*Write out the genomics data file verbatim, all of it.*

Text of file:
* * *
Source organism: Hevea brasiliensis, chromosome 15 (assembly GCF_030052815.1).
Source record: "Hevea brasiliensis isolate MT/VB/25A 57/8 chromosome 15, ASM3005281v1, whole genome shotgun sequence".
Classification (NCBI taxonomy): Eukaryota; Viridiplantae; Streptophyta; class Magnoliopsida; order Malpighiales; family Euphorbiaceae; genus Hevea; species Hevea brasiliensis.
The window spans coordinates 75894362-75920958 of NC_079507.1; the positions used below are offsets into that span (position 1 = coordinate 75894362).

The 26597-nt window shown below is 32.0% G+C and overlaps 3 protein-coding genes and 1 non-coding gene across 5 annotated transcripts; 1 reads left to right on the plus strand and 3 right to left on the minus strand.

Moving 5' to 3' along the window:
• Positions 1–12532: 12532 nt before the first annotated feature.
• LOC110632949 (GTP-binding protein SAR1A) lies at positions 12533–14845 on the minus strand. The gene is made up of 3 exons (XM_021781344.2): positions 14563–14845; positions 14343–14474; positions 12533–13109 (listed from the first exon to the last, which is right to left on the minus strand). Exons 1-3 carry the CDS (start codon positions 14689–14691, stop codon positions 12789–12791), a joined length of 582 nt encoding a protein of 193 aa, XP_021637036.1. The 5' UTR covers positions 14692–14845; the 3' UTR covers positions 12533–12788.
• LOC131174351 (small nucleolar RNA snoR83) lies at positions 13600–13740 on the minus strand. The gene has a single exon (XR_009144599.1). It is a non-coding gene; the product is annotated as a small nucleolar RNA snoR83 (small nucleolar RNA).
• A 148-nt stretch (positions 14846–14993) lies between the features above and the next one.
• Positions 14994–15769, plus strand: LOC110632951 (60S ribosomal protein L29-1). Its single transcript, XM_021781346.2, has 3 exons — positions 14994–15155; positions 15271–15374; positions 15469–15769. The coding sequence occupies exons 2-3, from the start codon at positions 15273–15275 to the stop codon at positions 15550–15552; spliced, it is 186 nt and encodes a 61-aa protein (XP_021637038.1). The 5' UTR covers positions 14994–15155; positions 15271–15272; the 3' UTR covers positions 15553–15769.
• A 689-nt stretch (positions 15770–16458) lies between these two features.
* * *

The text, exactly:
Source organism: Hevea brasiliensis, chromosome 15 (assembly GCF_030052815.1).
Source record: "Hevea brasiliensis isolate MT/VB/25A 57/8 chromosome 15, ASM3005281v1, whole genome shotgun sequence".
Classification (NCBI taxonomy): Eukaryota; Viridiplantae; Streptophyta; class Magnoliopsida; order Malpighiales; family Euphorbiaceae; genus Hevea; species Hevea brasiliensis.
The window spans coordinates 75894362-75920958 of NC_079507.1; the positions used below are offsets into that span (position 1 = coordinate 75894362).

The 26597-nt window shown below is 32.0% G+C and overlaps 3 protein-coding genes and 1 non-coding gene across 5 annotated transcripts; 1 reads left to right on the plus strand and 3 right to left on the minus strand.

Moving 5' to 3' along the window:
• Positions 1–12532: 12532 nt before the first annotated feature.
• LOC110632949 (GTP-binding protein SAR1A) lies at positions 12533–14845 on the minus strand. The gene is made up of 3 exons (XM_021781344.2): positions 14563–14845; positions 14343–14474; positions 12533–13109 (listed from the first exon to the last, which is right to left on the minus strand). Exons 1-3 carry the CDS (start codon positions 14689–14691, stop codon positions 12789–12791), a joined length of 582 nt encoding a protein of 193 aa, XP_021637036.1. The 5' UTR covers positions 14692–14845; the 3' UTR covers positions 12533–12788.
• LOC131174351 (small nucleolar RNA snoR83) lies at positions 13600–13740 on the minus strand. The gene has a single exon (XR_009144599.1). It is a non-coding gene; the product is annotated as a small nucleolar RNA snoR83 (small nucleolar RNA).
• A 148-nt stretch (positions 14846–14993) lies between the features above and the next one.
• Positions 14994–15769, plus strand: LOC110632951 (60S ribosomal protein L29-1). Its single transcript, XM_021781346.2, has 3 exons — positions 14994–15155; positions 15271–15374; positions 15469–15769. The coding sequence occupies exons 2-3, from the start codon at positions 15273–15275 to the stop codon at positions 15550–15552; spliced, it is 186 nt and encodes a 61-aa protein (XP_021637038.1). The 5' UTR covers positions 14994–15155; positions 15271–15272; the 3' UTR covers positions 15553–15769.
• A 689-nt stretch (positions 15770–16458) lies between these two features.